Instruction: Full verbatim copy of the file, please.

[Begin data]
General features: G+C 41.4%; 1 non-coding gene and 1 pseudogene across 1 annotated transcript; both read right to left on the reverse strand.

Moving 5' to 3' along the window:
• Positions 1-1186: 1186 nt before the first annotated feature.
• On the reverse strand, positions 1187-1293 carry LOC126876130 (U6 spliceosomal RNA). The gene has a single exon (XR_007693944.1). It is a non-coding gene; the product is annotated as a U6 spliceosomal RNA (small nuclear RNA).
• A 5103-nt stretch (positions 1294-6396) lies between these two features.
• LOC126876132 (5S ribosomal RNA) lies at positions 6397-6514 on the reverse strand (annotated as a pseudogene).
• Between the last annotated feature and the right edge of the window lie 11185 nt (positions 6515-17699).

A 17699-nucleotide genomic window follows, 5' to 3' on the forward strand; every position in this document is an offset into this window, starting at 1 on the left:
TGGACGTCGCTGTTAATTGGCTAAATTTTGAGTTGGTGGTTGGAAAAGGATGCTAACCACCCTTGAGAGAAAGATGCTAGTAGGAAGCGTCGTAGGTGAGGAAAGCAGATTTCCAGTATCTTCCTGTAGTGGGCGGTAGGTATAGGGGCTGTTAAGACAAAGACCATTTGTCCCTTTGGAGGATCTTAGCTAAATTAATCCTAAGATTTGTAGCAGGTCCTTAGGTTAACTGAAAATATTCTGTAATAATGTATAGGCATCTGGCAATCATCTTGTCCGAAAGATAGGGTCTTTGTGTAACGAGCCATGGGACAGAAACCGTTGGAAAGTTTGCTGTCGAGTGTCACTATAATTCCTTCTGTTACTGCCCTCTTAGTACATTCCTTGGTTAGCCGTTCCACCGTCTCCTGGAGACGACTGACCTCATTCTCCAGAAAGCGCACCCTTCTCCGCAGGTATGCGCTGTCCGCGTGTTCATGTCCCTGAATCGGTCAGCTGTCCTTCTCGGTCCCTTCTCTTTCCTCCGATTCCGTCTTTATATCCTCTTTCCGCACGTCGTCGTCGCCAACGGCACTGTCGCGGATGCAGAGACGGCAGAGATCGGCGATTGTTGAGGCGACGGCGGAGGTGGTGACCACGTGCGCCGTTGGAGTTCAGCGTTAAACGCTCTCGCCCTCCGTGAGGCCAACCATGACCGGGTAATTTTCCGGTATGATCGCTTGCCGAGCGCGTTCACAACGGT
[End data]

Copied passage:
General features: G+C 41.4%; 1 non-coding gene and 1 pseudogene across 1 annotated transcript; both read right to left on the reverse strand.

Moving 5' to 3' along the window:
• Positions 1-1186: 1186 nt before the first annotated feature.
• On the reverse strand, positions 1187-1293 carry LOC126876130 (U6 spliceosomal RNA). The gene has a single exon (XR_007693944.1). It is a non-coding gene; the product is annotated as a U6 spliceosomal RNA (small nuclear RNA).
• A 5103-nt stretch (positions 1294-6396) lies between these two features.
• LOC126876132 (5S ribosomal RNA) lies at positions 6397-6514 on the reverse strand (annotated as a pseudogene).
• Between the last annotated feature and the right edge of the window lie 11185 nt (positions 6515-17699).

A 17699-nucleotide genomic window follows, 5' to 3' on the forward strand; every position in this document is an offset into this window, starting at 1 on the left:
TGGACGTCGCTGTTAATTGGCTAAATTTTGAGTTGGTGGTTGGAAAAGGATGCTAACCACCCTTGAGAGAAAGATGCTAGTAGGAAGCGTCGTAGGTGAGGAAAGCAGATTTCCAGTATCTTCCTGTAGTGGGCGGTAGGTATAGGGGCTGTTAAGACAAAGACCATTTGTCCCTTTGGAGGATCTTAGCTAAATTAATCCTAAGATTTGTAGCAGGTCCTTAGGTTAACTGAAAATATTCTGTAATAATGTATAGGCATCTGGCAATCATCTTGTCCGAAAGATAGGGTCTTTGTGTAACGAGCCATGGGACAGAAACCGTTGGAAAGTTTGCTGTCGAGTGTCACTATAATTCCTTCTGTTACTGCCCTCTTAGTACATTCCTTGGTTAGCCGTTCCACCGTCTCCTGGAGACGACTGACCTCATTCTCCAGAAAGCGCACCCTTCTCCGCAGGTATGCGCTGTCCGCGTGTTCATGTCCCTGAATCGGTCAGCTGTCCTTCTCGGTCCCTTCTCTTTCCTCCGATTCCGTCTTTATATCCTCTTTCCGCACGTCGTCGTCGCCAACGGCACTGTCGCGGATGCAGAGACGGCAGAGATCGGCGATTGTTGAGGCGACGGCGGAGGTGGTGACCACGTGCGCCGTTGGAGTTCAGCGTTAAACGCTCTCGCCCTCCGTGAGGCCAACCATGACCGGGTAATTTTCCGGTATGATCGCTTGCCGAGCGCGTTCACAACGGT